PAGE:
How Lettuce Link Approaches Donor Relations

21 Jun 2024, by Admin in Donor Relations

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How Lettuce Link Approaches Donor Relations

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Community Fruit Tree Harvest (CFTH)

The best way of recruiting donors and volunteers for Lettuce Link is word of mouth. CFTH produces quartersheet flyers that people can easily give to neighbors and friends who are interested in participating in the project. In addition, the season kick-off and closing events  are held in neighborhood restaurants and community centers to further increase publicity and partnership with local organizations.

Aside from flyering local businesses, community centers, and door-to-door, Community Fruit Tree Harvest has partnered with other organizations to increase visibility of the project. City Fruit is another non-profit in Seattle that focuses on fruit tree stewardship, care, and harvesting. CFTH has collaborated and partnered with them on outreach materials  and events. The Garden Hotline, managed by Seattle Tilth, has also done outreach on behalf of CFTH during their tabling events. CFTH also organizes group harvests from different organizations, companies and non-profits.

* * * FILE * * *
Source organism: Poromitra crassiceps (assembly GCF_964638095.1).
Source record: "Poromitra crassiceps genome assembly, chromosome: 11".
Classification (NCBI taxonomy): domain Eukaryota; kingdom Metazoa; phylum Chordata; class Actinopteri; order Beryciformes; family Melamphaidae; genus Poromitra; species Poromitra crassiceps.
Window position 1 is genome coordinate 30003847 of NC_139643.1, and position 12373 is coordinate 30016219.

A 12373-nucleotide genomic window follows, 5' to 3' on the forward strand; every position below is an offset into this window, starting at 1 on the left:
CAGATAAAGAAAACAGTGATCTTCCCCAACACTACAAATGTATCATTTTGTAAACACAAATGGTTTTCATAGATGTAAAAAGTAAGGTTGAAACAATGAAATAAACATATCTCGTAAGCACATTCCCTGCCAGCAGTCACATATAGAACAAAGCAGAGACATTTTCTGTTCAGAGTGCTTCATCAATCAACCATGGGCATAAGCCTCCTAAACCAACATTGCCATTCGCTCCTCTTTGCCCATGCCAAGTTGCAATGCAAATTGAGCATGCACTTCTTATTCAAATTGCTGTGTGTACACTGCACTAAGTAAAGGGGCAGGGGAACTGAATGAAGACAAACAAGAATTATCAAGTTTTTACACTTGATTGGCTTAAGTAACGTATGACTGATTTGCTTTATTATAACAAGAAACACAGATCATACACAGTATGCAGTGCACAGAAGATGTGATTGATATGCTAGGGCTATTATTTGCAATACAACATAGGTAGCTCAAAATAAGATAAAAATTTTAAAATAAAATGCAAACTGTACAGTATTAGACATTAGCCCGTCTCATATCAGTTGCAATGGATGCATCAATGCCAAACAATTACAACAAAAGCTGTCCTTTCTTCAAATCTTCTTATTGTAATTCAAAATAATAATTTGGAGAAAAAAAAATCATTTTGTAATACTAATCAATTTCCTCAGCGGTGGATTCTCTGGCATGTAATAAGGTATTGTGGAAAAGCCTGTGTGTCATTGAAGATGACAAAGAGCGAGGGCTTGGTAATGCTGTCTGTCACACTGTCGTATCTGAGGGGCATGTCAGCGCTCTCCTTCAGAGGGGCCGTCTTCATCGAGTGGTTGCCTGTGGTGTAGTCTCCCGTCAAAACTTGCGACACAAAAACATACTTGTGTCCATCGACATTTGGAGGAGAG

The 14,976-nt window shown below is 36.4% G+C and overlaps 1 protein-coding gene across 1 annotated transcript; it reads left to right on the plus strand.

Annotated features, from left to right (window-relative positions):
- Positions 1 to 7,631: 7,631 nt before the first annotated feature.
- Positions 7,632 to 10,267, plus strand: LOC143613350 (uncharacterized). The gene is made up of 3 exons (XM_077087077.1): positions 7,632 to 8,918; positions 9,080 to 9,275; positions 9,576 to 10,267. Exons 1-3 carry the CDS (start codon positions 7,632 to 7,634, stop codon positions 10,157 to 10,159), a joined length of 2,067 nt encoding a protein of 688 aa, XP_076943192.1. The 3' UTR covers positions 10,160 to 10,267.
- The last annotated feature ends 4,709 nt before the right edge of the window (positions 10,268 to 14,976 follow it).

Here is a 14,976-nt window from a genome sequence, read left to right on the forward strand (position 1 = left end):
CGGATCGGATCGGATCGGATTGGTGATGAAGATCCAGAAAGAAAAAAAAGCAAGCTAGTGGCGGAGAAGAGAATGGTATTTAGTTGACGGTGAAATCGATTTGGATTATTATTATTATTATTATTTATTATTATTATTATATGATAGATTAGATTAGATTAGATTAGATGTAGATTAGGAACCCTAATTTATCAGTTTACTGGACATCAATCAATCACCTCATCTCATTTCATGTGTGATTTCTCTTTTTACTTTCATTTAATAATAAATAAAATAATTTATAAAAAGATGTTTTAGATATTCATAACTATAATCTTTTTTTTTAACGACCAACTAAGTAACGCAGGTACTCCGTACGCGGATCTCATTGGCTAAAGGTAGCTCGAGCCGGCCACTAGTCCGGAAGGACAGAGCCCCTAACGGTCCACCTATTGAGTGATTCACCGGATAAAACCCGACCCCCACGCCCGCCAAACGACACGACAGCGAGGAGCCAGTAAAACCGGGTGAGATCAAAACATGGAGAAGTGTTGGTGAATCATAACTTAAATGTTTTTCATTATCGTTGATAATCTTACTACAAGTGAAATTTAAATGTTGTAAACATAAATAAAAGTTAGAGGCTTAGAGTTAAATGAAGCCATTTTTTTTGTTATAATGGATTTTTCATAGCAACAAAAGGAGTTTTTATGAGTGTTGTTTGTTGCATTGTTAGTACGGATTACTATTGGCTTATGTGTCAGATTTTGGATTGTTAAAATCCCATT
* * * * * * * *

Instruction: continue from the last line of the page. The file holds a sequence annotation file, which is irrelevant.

Another method of building awareness about CFTH is to tell a story. CFTH volunteers were filmed and interviewed about why they participated in the harvest program. Questions asked include: What motivated them to sign up? What keeps them interested year after year? What was their favorite fruit harvesting memory growing up? This is a great way to connect on a personal level to volunteers and show the importance and impact of the project.

Growing and Giving

The P-Patch garden network has been a vital tool in manifesting the concept of Growing and Giving. Before the growing season even begins, Lettuce Link emails all Giving Gardens, especially new ones (or potential new ones) to offer supplies such as seeds, starts, fertilizer, row markers, scales, and even compost. Lettuce Link connects new Giving Gardeners with experienced Gardeners to help build community and increase knowledge of best practices.  Moreover, two informal get-togethers are held in late spring and early fall to create a time for gardeners to get to know each other and exchange information.